Android has an emoji problem. Or better to put it this way: Google has a fragmentation problem when it comes to Android system versions, which prevents those using older systems from accessing, let alone seeing, more modern emoji icons.

As a result, Twitter has now created its own custom emoji library instead of using Google's own pack. This is because most Android phones are never on the same software, so users often aren't seeing the same emoji.

Twitter Rolls Out Twemoji To Deal With Android Fragmentation

Now, regardless if a user is on Marshmallow, Lollipop, Nougat, or Oreo, Twitter for Android will start using its own "Twemoji" library, as Emojipedia reports. That means all Twitter for Android users will see the same set of emoji regardless of what version of Android they're running.

Android Fragmentation

Android is the world's biggest mobile operating system, but the fact that it can be installed in a variety of devices presents big problems. For starters, midrange Android devices with low- to middle-tier specs might not be eligible for newer system updates simply because they don't have the specs necessary to run it. As a result, while a Samsung Galaxy S9 and, say, a Huawei Honor 5X both run Android, the Galaxy S9's software is far more capable.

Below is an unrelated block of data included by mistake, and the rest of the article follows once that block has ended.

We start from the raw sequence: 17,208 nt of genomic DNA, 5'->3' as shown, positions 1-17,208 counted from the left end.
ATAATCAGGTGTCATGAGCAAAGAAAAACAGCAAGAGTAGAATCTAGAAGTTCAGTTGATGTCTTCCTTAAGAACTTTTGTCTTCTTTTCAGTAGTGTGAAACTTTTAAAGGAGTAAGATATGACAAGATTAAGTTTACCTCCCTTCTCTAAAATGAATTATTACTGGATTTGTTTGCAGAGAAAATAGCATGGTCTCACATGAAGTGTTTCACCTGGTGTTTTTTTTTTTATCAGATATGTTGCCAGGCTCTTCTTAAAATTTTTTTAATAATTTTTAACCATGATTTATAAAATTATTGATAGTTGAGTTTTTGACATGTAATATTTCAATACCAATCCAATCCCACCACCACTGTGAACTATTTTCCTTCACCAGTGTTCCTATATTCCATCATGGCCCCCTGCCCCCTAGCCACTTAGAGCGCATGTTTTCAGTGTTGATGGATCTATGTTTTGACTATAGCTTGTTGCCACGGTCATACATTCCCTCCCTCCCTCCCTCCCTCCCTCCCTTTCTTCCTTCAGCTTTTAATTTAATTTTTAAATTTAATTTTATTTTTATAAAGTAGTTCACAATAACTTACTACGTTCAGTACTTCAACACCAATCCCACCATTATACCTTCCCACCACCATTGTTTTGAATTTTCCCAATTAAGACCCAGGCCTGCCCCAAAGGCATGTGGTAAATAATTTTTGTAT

Fragmentation occurs when a user base is divided into subsets. Because Android versions are getting released but manufacturers are either lacking or simply lazy in terms of supporting it, many devices get stuck on older versions. Thus, new features rolled out exclusively for newer versions of Android aren't available on older ones, thus creating a chasm between the entire Android user base. This chasm manifests in various ways, both major and minor, including something as benign and simple as not seeing the same types of emoji.

As The Verge notes, it's a bit embarrassing that Twitter had to step in and address the issue because Google itself can't handle Android's huge fragmentation problem. It's not just Google's fault, however. It's also the fault of manufacturers that simply don't update their devices. At the moment, only 6 percent of all Android users are running Oreo, the latest version.

Google is working to fix this fragmentation problem, but it's clear that it's not doing so fast enough. This results in situation like this, where third parties such as Twitter have to implement their own measures to get around the issue.

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